Upon hearing the Zen master’s words, the scholar was both overwhelmed and humbled. For years, he had reveled in his accomplishments, priding himself as a beacon of knowledge. Yet, he had never fathomed that his cup might be too full to accept more.
Knowledge Overflow: The Zen Monastery’s Tea Cup Lesson
Noticing his discomfort, the master handed him a cloth to wipe his face. “Holding knowledge isn’t the flaw,” began the master with a measured tone, “The flaw is in not leaving room for further learning and humility.”
The scholar dedicated several months at the monastery, imbibing not just the teachings of Zen, but the value of listening and keeping an open mind. He discerned that every individual, irrespective of their stature or education, had a lesson to offer him.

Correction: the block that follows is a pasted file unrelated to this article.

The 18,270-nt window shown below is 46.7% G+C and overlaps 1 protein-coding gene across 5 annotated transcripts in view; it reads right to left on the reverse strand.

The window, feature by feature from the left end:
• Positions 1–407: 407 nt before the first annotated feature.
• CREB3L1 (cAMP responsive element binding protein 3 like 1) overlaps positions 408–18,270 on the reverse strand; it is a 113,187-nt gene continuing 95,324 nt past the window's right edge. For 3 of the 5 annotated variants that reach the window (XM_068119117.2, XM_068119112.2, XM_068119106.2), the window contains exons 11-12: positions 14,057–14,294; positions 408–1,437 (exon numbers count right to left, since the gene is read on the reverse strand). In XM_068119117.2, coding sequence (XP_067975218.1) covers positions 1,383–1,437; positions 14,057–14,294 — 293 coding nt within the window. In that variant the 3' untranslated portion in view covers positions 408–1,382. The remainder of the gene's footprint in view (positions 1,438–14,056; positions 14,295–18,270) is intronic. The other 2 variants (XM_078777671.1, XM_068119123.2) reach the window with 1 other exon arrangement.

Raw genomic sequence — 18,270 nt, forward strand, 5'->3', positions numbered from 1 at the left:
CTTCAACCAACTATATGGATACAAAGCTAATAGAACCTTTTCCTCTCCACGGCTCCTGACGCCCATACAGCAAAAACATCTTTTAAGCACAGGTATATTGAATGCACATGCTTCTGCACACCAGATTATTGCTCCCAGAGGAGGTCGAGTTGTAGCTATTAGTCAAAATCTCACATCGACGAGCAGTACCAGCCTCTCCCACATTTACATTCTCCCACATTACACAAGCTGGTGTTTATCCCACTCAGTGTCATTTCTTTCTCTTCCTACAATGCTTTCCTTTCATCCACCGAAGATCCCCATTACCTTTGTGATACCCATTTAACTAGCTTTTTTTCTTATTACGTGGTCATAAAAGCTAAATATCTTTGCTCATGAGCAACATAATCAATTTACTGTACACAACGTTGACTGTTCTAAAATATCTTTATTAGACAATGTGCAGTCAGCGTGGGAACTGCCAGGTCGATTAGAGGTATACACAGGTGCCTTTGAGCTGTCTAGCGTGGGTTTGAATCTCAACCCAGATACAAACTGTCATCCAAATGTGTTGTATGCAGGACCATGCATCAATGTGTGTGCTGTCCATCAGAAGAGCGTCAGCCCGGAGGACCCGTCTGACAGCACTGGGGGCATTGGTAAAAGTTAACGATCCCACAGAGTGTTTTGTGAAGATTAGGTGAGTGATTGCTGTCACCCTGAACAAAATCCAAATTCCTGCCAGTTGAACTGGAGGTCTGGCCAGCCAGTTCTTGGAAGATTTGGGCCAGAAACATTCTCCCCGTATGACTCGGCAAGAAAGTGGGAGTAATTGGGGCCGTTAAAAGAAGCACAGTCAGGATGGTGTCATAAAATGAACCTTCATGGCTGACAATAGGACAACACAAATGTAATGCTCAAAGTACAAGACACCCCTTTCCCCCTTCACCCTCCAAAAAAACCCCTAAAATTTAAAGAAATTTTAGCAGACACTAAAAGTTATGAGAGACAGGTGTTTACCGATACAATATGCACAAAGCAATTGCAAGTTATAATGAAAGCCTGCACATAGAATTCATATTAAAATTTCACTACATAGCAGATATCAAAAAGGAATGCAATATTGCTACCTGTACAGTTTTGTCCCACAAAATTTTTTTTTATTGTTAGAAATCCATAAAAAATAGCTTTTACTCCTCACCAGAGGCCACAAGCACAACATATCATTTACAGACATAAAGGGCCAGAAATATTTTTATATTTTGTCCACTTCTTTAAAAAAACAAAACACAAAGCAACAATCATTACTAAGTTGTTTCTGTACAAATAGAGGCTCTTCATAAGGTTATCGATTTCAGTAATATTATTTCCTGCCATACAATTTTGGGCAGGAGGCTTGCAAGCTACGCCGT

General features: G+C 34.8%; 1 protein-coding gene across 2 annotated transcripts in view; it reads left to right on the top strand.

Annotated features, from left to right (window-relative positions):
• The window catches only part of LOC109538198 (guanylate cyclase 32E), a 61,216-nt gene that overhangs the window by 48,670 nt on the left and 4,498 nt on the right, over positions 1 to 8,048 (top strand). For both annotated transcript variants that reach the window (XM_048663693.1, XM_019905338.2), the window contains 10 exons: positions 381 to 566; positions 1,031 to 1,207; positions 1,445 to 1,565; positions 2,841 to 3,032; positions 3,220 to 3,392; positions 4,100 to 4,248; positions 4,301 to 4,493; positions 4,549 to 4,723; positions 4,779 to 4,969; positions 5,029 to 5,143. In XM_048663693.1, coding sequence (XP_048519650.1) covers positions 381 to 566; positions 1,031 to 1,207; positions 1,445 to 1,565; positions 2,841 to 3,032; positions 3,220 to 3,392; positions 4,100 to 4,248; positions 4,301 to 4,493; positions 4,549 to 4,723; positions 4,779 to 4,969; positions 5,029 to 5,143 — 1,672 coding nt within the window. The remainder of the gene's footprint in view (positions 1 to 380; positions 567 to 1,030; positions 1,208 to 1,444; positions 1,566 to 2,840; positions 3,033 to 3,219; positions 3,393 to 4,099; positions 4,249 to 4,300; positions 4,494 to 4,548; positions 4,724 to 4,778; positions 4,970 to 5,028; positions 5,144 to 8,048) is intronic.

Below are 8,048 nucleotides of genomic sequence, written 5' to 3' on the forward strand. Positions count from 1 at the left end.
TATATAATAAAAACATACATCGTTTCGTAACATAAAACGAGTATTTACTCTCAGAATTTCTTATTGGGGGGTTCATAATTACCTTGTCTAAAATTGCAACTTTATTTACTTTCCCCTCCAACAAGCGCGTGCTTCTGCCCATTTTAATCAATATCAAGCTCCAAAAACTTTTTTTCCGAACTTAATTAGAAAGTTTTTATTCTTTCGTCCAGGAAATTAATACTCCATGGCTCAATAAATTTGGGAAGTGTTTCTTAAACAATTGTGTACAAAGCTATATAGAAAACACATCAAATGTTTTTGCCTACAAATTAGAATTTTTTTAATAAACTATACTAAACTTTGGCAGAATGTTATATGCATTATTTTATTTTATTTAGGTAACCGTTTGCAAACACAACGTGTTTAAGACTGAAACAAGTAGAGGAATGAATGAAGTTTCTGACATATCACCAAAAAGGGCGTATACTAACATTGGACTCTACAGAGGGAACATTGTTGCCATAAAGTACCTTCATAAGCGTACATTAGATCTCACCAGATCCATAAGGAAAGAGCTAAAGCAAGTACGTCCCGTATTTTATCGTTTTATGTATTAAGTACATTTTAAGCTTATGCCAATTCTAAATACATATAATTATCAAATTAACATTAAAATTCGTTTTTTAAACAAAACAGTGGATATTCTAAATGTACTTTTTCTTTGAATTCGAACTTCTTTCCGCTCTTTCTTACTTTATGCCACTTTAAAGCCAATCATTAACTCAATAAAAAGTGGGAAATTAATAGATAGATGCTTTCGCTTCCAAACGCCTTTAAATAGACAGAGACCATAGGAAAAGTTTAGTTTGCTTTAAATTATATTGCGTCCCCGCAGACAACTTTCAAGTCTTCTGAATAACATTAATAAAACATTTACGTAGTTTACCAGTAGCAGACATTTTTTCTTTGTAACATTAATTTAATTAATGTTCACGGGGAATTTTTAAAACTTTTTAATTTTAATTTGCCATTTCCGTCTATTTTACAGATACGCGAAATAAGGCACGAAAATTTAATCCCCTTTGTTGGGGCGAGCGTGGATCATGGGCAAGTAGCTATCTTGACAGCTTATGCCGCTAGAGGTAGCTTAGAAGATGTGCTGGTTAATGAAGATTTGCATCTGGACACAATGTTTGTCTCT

Gradually, he began assisting with the monastery’s daily chores, from sweeping floors to aid in the kitchen. One day, as he washed dishes, a younger monk approached hesitantly.
“Master,” the young one began, “I’ve heard of your academic feats and wish to learn from you.”
The scholar, with a gentle smile, set an empty cup before the novice. “I am willing to share my knowledge,” he stated, “but first, tell me what you see in this cup.”
The young monk grinned, saying, “I see an empty cup, poised to be filled.”
With a knowing smile, the scholar retorted, “That’s how we should approach learning. Always ready and receptive to new experiences. Ensure your cup is never too brimming to take in more.”
In that humbling moment, the scholar, once proud of his profound knowledge, transformed into a true master, leaving an enduring imprint of wisdom and humility on the Zen monastery and on all those he encountered.